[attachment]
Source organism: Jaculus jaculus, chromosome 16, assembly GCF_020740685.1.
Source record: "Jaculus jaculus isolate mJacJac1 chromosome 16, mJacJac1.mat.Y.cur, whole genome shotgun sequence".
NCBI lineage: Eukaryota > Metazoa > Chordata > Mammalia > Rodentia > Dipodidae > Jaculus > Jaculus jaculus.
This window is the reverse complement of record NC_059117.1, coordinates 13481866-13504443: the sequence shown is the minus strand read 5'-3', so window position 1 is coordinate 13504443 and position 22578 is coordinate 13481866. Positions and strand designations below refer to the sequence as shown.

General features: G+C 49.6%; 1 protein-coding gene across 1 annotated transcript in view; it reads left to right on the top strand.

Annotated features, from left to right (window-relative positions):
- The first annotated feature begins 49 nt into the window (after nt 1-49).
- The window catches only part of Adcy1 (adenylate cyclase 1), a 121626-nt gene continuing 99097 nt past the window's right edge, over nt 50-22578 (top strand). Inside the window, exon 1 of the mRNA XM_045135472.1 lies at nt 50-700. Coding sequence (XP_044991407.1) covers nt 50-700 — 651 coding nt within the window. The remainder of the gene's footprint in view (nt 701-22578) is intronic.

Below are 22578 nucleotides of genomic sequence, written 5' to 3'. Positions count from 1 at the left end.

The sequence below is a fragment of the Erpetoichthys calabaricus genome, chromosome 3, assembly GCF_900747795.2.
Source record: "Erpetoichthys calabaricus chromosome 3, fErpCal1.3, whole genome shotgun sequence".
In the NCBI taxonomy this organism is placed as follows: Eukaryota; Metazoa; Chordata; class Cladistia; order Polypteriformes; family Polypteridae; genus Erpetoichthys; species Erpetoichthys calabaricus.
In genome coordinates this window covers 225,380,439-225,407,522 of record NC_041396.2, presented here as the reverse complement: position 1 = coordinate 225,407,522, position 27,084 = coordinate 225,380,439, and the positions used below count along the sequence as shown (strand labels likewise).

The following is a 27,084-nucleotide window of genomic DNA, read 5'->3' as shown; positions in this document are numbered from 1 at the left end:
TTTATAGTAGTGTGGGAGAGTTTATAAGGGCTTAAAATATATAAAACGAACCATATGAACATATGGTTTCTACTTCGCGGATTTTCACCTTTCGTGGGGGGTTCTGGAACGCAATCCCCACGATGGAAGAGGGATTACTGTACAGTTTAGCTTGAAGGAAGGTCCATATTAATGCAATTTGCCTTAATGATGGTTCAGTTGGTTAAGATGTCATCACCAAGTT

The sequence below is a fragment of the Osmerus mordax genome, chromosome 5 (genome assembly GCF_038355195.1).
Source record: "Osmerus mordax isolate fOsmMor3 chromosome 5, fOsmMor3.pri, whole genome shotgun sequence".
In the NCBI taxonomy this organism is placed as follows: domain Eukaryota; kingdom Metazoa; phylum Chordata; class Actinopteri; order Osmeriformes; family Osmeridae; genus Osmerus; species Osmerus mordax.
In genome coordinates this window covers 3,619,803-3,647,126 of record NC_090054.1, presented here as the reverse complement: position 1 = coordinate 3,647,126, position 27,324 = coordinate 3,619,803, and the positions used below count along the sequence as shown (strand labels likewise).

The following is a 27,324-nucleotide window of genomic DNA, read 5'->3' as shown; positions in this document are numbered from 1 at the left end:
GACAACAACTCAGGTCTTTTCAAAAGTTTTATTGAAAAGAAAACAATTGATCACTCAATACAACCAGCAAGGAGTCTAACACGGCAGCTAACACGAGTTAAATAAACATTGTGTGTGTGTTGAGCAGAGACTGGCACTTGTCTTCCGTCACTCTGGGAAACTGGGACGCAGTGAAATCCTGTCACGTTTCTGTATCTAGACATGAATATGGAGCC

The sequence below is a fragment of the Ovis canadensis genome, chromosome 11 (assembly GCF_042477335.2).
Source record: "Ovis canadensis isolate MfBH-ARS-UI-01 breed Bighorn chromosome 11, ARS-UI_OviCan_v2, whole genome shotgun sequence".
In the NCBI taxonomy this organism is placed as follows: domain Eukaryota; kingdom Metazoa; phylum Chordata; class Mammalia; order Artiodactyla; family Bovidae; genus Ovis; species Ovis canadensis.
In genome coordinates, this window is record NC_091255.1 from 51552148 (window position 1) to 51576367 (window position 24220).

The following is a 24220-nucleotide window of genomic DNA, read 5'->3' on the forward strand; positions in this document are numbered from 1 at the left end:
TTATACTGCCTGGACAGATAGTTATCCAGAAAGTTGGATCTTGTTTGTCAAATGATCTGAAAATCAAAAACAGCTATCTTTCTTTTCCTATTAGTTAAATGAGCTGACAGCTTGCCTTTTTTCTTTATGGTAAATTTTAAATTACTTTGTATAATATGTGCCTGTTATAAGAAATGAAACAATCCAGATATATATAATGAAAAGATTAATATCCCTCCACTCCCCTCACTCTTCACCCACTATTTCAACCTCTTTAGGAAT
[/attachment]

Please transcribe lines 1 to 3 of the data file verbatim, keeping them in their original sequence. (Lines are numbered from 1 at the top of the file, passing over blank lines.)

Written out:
Source organism: Jaculus jaculus, chromosome 16, assembly GCF_020740685.1.
Source record: "Jaculus jaculus isolate mJacJac1 chromosome 16, mJacJac1.mat.Y.cur, whole genome shotgun sequence".
NCBI lineage: Eukaryota > Metazoa > Chordata > Mammalia > Rodentia > Dipodidae > Jaculus > Jaculus jaculus.